This week in history: Sept. 4

August 30, 2013 

Firefighter Todd Blanchard saved nine lives at one time when he rescued a kitten from a mobile home fire in Knightdale in 2003. Blanchard said the kitten clung to his leg as he entered the residence in the Knightdale Estates mobile home park.


Curious about the local news that made headlines 10, 25 and 50 years ago? We’ve got you covered. Our eastern Wake County newspaper archives give a good glimpse at what was going on in the area in years past.

This week in 2003, the Town of Zebulon amended its ordinances to allow the upstairs portions of downtown businesses to be used for apartment living. In 1988, a Knightdale delegation was seeking support from Wake County to have the proposed location of the outer loop of the Raleigh beltline moved farther east. And in 1963, another roadway – U.S. 64 – was being discussed at a Zebulon Rotary Club meeting.


Much like they are today, Zebulon town leaders were looking for ways to create an economic boom in downtown this time 10 years ago.

Downtown business owners were only permitted to use the upstairs spaces of their shops for storage and retail until August of 2003, when the town changed its rules to allow accessory apartments on the second floor.

A required “change of occupancy” permit must be filed with Wake County. “In order for it to be inhabited, it has to be properly permitted,” said Zebulon Planning Department rep Lyddia Pritchard.

Most economic theory says you will shop where you live, Pritchard added. Apartment-style living could generate new restaurants, convenience stores and grocery stores.

“It would just be more liveliness downtown,” Pritchard said. “This creates a 24-hour downtown. Rather than drive to a store, you can walk down the steps and down the street to get what you need.”

Our faithful readers are undoubtedly aware the town recently formed a downtown overlay district designed to encourage development in the downtown and surrounding area.

Local activists are also taking the initial steps in seeking an arts center for the downtown district with the hope it would generate more traffic, and subsequently more business.


Knightdale leaders had endorsements from other Wake County municipalities and were ready to approach the county for additional support in requesting a change to the proposed route of the outer beltline.

The governing bodies in Rolesville and Wake Forest have joined the drive to have the N.C. Department of Transportation move the outer loop route to the vicinity of the airport between Knightdale and Wendell, rather than putting it west of Knightdale in an area that is undergoing residential development.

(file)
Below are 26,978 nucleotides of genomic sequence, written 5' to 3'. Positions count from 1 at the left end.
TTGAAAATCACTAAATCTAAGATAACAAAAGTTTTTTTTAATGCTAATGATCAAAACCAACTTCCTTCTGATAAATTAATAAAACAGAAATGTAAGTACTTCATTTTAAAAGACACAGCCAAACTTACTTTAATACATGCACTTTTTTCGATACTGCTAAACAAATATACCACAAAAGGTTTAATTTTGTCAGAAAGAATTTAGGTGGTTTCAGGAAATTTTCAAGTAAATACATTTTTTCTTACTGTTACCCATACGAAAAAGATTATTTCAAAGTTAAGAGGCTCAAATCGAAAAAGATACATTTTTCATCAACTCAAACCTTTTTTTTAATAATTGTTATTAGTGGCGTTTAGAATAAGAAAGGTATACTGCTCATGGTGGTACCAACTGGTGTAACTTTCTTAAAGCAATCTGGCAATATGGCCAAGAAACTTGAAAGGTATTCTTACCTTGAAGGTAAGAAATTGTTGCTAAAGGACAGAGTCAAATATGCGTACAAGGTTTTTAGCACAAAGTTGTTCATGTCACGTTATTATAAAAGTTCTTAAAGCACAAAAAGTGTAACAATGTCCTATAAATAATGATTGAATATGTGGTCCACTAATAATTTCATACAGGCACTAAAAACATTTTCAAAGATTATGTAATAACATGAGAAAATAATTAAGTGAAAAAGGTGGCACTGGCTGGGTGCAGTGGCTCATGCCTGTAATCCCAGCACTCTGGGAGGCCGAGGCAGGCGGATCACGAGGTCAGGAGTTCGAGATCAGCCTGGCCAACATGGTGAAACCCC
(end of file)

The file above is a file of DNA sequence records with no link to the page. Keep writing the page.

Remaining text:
The Garner Town Board passed the same resolution Monday night.

Wake Commissioner Merrie Hedrick, whose district includes eastern Wake County, said last week that she had arranged for the outer loop issue to be put on the Sept. 19 agenda for the Wake County Board of Commissioners. This was done at the request of Knightdale Councilman Charles Bullock, she said.

Knightdale area citizens who oppose DOT’s planned western route plan to circulate petitions in favor of the eastern location. They are also gathering commitments from area residents to attend the county commissioners’ meeting to seek the county’s endorsement of the eastern route.

The governing bodies of Zebulon, Wendell and Knightdale all adopted resolutions several months ago supporting the relocation of the outer loop to the site between Wendell and Knightdale.


Roadways were also a hot topic this time 50 years ago, but a different highway was under discussion.

N.C. State Highway Commission representative Roger R. Jackson met with members of the Zebulon Rotary Club to give an update on improvements to U.S. 64, which a news article referred to as the “long orphan child” of the commission.

The personable Mr. Jackson, a native of Louisburg and two-term member of the N.C. Legislature, was introduced to the Rotary Club by Ferd Davis, program chairman.

Main reason for the improvements being made on Highway 64 is an administration sufficiently interested in eastern North Carolina to spend money on improving eastern highways, he said.

Included in the improvements are a four-lane section from Raleigh to Neuse River costing $1,000,000; four lanes to near Knott’s store, $1,700,000; four lanes to Wendell bypass, $400,000; six miles of the Zebulon bypass, $3,500,000; and a new location from Zebulon to Tarboro bypass which will be two lines initially at $3,000,000.

Since 1956, Mr. Jackson said, more than $11,000,000 has been spent Highway 64 east of Raleigh. These projects will increase the total to more than $26,000,000.

Included in North Carolina highways are 12,800 miles in the primary system. Improvements in the primary system are supported by 50 percent Federal money, but all maintenance must be done at the state expense.

The secondary system – farm to market, school bus and similar rural roads – adds 59,000 miles to the state system. Half of the secondary system is paved.

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